The manufacturer’s role in safe use of lifts is threefold. They introduce design improvements that promote safety, they offer training and training materials and facilities, and they provide documentation of safe practices in operation and maintenance manuals.
Equipment design emphasizes the lift’s features that contribute to safe operation. For example, tipping has caused serious accidents. Now many lifts feature instruments that warn operators when the combination of load, reach, and leaning position due to slope of the surface on which the lift operates are at the equipment limit. A warning sounds in the cab, and the equipment is prevented from continuing in the unsafe manner.
Manufacturer-provided training courses can help operators become familiar with these features and the hazards they address. These courses are available in various formats — online, at the manufacturer’s location, or at the user’s site.
A train-the-trainer strategy is another option for managers. With this option, the operator or technician receives the training required to become a certified trainer and then serves as the go-to person for all training needs at the facility. A manufacturer also can provide operator and maintenance training course materials to be used by the owner’s certified trainer at the owner’s site.
One additional advantage of training at the manufacturer’s site is that the offering encompasses both classroom and hands-on training. Hands-on training is done at a site that is specific for the purpose. These courses include testing and certification documentation for recording the testing results. These documents, signed by the trainer and the student, provide a record of the training by specific aerial lift equipment make and model as required by OSHA. Departments also can provide re-training and pre-use training in this manner.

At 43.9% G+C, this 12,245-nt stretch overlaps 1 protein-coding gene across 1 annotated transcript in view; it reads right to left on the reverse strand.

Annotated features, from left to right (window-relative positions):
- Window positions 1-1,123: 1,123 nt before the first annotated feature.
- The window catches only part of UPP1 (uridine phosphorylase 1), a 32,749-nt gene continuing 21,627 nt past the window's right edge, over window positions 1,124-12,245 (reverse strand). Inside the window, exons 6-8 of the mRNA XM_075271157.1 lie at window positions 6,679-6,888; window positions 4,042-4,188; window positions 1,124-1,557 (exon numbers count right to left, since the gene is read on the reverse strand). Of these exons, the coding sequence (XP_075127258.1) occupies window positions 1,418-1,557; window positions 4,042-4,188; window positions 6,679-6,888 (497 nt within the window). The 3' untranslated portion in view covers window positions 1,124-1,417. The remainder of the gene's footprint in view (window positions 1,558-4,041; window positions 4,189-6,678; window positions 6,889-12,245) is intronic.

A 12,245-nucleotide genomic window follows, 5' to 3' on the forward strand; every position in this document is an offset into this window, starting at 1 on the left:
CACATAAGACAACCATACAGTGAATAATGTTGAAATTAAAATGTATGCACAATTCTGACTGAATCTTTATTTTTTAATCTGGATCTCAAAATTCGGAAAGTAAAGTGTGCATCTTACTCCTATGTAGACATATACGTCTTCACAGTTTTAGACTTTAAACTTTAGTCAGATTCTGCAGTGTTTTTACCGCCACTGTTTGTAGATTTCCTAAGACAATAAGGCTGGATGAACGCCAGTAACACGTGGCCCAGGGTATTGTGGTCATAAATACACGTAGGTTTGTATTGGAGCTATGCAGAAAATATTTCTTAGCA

Manufacturers go to great lengths to emphasize the importance of reading the entire manufacturer’s operating and maintenance manuals material before operating the aerial work platform equipment. But besides operating instructions, manufacturers have developed very comprehensive pre-operation, operation, maintenance, and post-operation checklists that provide valuable safety tips, as well as recommended preventive maintenance tasks and their frequency.
To complete the circle of safety, managers should listen carefully to the concerns of lift operators and address any deficiencies in the equipment — faulty brakes, leaks, or missing safety decals, outriggers, or wheel chocks — before operation continues. Managers and supervisors also should frequently remind operators and crews working around lifts that there is only one way to operate aerial lifts: the safe way. Any other way is the wrong way.
Thomas A. Westerkamp is a maintenance and engineering management consultant and president of the work management division of Westerkamp Group LLC, http://www.westerkampgroup.com.
Aerial Work Platforms: Making Safety a Top Priority
OSHA: Falls Top List of Aerial Work Platform Incidents
Manufacturers of Aerial Work Platforms Emphasize Safety